Kogan Mobile is a favourite player in the low-cost prepaid mobile space. The online retailer offers the most cost effective solutions and inexpensive data plans within Australia. Along with its thousands of other products online, Kogan also sells pre-paid sims, which can be ordered, configured and used within the comforts of one’s home. With 4.2% of Kogan’s profits coming from mobile and this figure increasing by 50% quarter on quarter, the case for Kogan to invest in Telco seems quite strong.
And Kogan is taking this quite seriously. It has recently signed a 4-year agreement with Vodafone to use their networks to launch NBN services in 2018. Currently, Kogan mobile and Kogan broadband are both powered by Vodafone, and the partnership seems to be quite profitable till date.
What can Kogan customers expect?
NBN services are a significant opportunity for Kogan, which is already known for its competitive prices and excellent customer care. Piggybacking on Vodafone would mean getting the network infrastructure and reliability needed for great telco service. Some things customers can watch out for from this partnership:
- Competitively priced NBN plans on the Vodafone fixed-line NBN network
- High-speed mobile broadband at affordable prices – Kogan already offers some of the best data deals in the market – and this feature is likely to continue.
- Digital efficiency and data driven analytics in the NBN space.
- Combination packages with Vodafone’s fixed broadband bundles. Vodafone has announced that it will be entering the fixed broadband market by the end of 2017 – rolling out its NBN lease lines directly to the 4 million Australian homes which will be NBN ready by then.
What can Vodafone customers expect?
Vodafone has currently concentrated its services in the mobile arena only. It is entering quite late into the NBN fixed line game, presently dominated by Telstra and Optus. But with the Optus-Amaysim partnership taking off, looks like Vodafone, too, is trying to gain some competitive advantage with Kogan.
The little trick that Vodafone plans to play utilises 4G Sims in its modem devices. Customers don’t care how they connect to the Internet; they only want to do so quickly. The biggest irritant for everyone, (me included), is the black hole period between signing a contract and getting activated. Vodafone wants to leverage its 4G network to fill the gap. They have a simple workaround to the NBN activation wait time:
- A Customer approaches Vodafone and requests an NBN connection.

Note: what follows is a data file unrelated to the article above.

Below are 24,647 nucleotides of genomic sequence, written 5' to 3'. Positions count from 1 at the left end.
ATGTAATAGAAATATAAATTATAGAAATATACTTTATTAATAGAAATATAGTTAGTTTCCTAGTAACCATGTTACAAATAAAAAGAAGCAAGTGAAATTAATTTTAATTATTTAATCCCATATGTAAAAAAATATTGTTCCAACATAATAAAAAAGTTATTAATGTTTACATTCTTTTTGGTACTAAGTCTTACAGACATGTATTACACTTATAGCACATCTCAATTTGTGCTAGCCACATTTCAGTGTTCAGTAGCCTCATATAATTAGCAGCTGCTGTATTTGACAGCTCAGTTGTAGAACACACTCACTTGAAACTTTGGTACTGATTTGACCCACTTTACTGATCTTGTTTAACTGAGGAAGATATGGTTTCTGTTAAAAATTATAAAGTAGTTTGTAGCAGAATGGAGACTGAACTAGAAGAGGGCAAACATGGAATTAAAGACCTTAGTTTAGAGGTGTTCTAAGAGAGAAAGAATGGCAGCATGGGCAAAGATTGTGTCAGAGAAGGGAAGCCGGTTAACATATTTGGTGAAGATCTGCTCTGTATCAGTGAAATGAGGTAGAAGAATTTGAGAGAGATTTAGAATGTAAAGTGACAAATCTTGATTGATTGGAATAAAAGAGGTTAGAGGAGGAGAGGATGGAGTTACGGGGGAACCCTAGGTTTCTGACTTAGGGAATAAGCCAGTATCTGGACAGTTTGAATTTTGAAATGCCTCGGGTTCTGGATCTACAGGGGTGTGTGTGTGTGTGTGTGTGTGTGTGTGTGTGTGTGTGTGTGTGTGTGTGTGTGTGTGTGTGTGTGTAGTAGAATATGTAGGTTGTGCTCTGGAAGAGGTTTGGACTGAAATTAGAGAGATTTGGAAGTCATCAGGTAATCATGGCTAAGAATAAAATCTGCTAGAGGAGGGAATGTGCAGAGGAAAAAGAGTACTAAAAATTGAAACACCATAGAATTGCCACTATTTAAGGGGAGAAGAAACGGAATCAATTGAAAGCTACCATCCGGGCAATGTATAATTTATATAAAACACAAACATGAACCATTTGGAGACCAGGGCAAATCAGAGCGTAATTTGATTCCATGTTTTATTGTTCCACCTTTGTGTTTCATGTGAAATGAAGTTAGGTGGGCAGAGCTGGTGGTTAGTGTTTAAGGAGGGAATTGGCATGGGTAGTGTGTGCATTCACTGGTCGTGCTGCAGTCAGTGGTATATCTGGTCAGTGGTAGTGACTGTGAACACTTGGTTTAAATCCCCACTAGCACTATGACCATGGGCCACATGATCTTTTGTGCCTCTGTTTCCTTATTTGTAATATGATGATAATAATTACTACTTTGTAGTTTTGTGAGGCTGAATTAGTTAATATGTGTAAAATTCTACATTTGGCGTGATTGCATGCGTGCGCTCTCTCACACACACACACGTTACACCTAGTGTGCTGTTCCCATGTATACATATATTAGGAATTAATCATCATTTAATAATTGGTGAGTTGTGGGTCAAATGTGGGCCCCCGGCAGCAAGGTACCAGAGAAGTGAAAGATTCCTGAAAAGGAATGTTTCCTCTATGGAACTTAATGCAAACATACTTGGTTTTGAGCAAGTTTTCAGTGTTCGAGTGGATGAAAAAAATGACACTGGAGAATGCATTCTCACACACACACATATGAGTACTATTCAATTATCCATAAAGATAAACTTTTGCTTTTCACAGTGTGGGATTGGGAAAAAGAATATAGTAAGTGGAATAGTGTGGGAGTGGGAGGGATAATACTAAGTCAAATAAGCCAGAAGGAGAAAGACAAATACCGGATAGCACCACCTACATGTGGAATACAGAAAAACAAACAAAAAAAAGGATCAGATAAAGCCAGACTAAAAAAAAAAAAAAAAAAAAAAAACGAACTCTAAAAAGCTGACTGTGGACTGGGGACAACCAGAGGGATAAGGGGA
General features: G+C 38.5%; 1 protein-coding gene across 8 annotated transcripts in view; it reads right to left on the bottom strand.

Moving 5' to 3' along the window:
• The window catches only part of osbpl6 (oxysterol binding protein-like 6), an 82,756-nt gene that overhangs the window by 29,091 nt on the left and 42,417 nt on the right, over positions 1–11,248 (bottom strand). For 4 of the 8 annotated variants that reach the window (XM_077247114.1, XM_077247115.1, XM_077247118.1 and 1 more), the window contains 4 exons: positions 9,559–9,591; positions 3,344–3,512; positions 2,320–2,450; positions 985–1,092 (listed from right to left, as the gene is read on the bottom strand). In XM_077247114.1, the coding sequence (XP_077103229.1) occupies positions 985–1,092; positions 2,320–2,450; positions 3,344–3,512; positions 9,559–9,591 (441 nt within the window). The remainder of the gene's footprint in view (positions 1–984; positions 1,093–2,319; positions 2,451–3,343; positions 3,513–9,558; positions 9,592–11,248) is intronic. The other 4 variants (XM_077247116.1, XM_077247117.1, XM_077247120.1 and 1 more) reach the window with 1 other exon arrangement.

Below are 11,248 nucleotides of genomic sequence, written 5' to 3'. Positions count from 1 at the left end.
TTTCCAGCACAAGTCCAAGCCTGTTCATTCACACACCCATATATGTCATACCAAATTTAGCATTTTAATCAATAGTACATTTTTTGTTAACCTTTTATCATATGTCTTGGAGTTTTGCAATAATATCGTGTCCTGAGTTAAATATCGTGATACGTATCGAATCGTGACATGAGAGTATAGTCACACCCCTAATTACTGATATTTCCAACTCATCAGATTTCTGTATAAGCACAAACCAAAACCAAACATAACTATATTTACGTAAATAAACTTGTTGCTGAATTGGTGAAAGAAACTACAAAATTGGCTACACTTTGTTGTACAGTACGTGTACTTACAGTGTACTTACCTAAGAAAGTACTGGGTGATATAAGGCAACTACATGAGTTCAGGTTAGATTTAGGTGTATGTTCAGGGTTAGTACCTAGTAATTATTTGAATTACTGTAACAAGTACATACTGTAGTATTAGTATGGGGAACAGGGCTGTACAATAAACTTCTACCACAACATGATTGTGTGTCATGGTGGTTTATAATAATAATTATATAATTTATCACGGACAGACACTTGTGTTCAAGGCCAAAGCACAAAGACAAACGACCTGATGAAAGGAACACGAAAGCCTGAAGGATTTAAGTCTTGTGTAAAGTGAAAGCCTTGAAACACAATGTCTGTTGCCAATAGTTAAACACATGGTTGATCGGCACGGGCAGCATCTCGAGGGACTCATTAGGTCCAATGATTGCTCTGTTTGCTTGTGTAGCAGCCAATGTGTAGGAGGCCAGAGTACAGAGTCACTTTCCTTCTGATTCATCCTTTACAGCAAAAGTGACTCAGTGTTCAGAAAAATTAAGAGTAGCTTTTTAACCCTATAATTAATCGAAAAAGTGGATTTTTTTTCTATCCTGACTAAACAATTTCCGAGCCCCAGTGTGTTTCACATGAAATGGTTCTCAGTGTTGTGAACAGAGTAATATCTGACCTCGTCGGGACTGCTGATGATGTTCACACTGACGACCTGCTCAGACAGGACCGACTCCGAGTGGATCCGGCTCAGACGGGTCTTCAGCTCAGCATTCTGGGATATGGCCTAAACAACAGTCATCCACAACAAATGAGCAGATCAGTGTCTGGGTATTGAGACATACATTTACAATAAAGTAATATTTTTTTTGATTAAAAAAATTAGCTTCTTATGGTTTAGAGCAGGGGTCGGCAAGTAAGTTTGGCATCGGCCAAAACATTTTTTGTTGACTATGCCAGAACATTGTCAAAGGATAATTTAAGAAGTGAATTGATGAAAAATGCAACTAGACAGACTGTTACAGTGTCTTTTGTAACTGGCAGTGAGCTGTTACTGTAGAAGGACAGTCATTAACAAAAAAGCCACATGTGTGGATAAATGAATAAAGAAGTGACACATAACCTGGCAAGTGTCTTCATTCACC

- Vodafone checks if the customer is NBN-ready and has 4G coverage.
- If checks are ok, the customer will be given Vodafone’s new Wi-Fi Hub, a modem-router co-designed with Australian electronics manufacturer Technicolor.
- The modem will include a pre-installed 4G SIM. When plugged in, it will connect to Vodafone’s 4G network in the interim of an NBN service being provisioned.
Voila! The customer has Internet instantly.
Vodafone also plans to use this sim as a back up during NBN outages (and you can expect some while the service is being fine-tuned. Having invested millions in its mobile network, it makes sense for Vodafone to blur the lines between mobile and fixed line, to give customers reliable and consistent Internet access. The Kogan partnership gives customers a chance to use cost-effective Kogan data sims with Vodafone modems, making the deal even sweeter for all concerned.
Vodafone’s NBN issues
Vodafone wants to be the “cornerstone of competition” in fixed-line broadband and wants NBN to deliver its side of the bargain. With NBN having used taxpayer funds to create an infrastructure significantly faster than DSL, it is a bit confusing as to why it would offer low-speed tiers in its pricing packages. Vodafone does not want to purchase 12MBps and 25MBps wholesale broadband lines, as it does not intend to offer these to customers. But it looks like the NBN pricing structures do not support this. Vodafone has already submitted to the NBN’s Joint Standing Commission arguing against their pricing policy.
“The industry is not currently incentivised to deliver the full potential benefits of the NBN … the pricing model discourages RSPs from offering higher-speed data plans.” – Vodafone has stated in its submission.
With NBN being so new (and different) from what Australian telcos are currently used to, we will just have to wait and watch how things work out. Even though fixed broadband prices will drop significantly with so many players rolling out NBN services (Telstra, Optus, Vodafone, Kogan, Woolworths and more) I do expect some glitches in the initial days.